Nov 16, 2011 Only 5300 of Minnesota’s 11,000 private in-home providers get public subsidies, according to the Minnesota Department of Human Services. Subsidies which are widely different based on a parent’s income and county.
Privately funded day care providers and parents are not affected.
The families of nearly 34,000 children get low-income subsidies in Minnesota, averaging about $900 a month. One purpose of a union is to pressure the state from cutting that money.
The leaked memo offers others and admits it might be more about Union plans to expand membership, rather than any real labor workplace concerns.
The memo is available on Scribd and at Freedom Foundation of Minnesota
There is a great deal of confusion and misunderstanding regarding this issue. Much of this stems from the fact that what AFSCME and SEIU are pushing for is very different from the traditional employee union-collective bargaining scenario. Child care providers do not fit in to the traditional union model, which, by definition includes employees, employers, and a collective bargaining agreement.It also states:
… Further the contract that AFSCME and SEIU would like to forge would not address wages and benefits like a traditional bargaining agreement.
A concern over declining union membership and the need to target a new segment of the private sector workforce—independent contractors—also surfaces as a concern. “Representatives from AFSCME and SEIU emphasize that organizing independent contractors for collective bargaining may become commonplace in the future. With the decline of the traditional union workplace, a union of independent contractors might become a new kind of organizing for a new economy.”
Proponents of the unionization effort have not identified any specific regulations that they find unduly burdensome an would like to change.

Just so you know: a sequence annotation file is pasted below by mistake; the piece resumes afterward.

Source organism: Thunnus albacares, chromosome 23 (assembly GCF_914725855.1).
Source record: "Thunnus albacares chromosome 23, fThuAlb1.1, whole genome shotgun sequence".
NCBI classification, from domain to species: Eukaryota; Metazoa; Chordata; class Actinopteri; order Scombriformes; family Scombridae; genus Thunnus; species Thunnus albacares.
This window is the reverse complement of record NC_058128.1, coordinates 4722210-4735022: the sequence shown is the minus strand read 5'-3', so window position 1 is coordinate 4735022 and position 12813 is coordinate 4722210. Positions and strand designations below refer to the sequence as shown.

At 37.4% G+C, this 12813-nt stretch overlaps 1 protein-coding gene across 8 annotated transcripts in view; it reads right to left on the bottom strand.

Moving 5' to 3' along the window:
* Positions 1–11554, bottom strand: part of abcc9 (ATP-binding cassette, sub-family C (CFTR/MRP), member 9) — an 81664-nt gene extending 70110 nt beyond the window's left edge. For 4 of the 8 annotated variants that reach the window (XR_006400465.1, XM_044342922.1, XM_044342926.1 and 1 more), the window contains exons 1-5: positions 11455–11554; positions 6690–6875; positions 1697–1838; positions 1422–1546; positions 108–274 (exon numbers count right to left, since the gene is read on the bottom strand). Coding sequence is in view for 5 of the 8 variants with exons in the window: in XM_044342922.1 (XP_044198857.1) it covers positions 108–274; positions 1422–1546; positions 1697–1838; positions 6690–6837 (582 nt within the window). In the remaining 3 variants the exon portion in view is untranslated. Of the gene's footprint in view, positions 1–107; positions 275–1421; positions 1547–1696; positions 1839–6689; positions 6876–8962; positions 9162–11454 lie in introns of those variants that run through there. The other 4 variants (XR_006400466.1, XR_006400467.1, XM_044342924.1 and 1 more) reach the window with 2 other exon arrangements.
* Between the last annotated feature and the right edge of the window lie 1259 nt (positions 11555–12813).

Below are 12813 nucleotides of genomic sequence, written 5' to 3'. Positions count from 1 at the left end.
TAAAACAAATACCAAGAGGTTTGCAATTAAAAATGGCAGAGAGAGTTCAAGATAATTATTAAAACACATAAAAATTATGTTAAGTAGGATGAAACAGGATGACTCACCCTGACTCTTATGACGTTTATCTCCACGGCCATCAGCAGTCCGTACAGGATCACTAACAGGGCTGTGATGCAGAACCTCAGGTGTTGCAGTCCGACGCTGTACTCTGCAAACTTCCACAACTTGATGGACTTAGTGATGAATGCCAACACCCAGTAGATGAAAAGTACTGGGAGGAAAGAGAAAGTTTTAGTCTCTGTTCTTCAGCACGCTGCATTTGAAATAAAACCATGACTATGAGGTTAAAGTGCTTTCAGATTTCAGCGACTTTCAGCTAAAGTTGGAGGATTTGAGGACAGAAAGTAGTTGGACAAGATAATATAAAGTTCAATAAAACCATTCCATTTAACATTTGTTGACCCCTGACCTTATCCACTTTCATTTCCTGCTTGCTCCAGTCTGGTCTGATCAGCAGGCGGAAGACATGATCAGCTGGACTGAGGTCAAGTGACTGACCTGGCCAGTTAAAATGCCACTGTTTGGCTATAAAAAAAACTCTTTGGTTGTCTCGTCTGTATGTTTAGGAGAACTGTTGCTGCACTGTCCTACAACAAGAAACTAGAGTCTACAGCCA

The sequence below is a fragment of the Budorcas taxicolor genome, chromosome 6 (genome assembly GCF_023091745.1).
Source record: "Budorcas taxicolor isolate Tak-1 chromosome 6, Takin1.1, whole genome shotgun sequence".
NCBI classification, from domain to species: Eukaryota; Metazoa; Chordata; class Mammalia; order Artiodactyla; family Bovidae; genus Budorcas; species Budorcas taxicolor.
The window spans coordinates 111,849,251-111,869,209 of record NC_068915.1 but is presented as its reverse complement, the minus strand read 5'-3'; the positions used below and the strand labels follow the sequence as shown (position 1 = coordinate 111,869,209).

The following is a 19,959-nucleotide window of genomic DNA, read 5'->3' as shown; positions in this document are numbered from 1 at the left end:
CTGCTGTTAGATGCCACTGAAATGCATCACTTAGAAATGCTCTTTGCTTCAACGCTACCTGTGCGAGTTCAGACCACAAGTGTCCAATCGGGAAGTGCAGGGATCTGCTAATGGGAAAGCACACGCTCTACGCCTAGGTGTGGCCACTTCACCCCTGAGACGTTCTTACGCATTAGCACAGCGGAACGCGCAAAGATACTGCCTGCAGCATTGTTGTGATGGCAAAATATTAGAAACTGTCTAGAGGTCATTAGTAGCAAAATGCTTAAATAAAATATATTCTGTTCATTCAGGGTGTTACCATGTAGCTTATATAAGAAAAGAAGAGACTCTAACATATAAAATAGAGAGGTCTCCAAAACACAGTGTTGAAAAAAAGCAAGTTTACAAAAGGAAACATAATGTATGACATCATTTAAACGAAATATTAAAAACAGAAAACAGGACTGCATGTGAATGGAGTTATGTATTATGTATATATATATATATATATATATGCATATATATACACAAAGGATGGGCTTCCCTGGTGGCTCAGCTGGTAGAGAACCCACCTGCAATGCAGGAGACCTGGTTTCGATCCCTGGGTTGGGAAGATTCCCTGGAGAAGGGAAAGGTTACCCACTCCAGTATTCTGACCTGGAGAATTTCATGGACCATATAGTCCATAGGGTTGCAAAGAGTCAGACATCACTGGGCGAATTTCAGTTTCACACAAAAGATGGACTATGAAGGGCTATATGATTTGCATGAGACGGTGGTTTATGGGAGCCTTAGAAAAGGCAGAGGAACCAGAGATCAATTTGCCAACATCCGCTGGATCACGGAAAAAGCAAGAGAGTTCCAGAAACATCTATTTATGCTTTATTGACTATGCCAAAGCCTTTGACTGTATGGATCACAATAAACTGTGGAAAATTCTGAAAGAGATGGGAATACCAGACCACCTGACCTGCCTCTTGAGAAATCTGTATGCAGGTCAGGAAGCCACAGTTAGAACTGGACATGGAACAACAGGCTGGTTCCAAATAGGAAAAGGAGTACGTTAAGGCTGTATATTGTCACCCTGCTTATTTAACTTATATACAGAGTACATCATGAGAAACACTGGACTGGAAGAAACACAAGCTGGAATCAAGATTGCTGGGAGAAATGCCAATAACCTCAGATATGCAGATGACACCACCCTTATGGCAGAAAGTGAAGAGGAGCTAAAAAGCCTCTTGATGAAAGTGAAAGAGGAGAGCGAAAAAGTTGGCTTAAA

Proponents of a child care provider union have repeatedly said that a union would not attempt to influence the rates child care providers charge their parent-customers.
The memo further raises the possibility of compensating labor unions directly with state funding intended to subsidize low-income childcare
Which really leaves unanswered the question of what benefit any unionization would provide. Child care independent contractors already have an advocacy association that they can freely join, Minnesota Licensed Family Child Care Association. There are no "benefits" listed that are not already present. It would seem the major benefits are to the dwindling rolls of the unions and boosting their flagging influence. A benefit that does not translate well to the independent contractor day care providers or their parent clients. As the only goal they provide in the letter, the taxpayers will be certain of being required to increase taxes for more subsidy payments to the low income clients. With a significant potential revenue for the Unions, and significant increases in parents costs. As in other states, that have unionized child care, have experienced an average 35% increased cost. So if you are one of the few childcare workers who are able to vote, make sure you know what you are entering into. And know that abstaining is a Yes vote.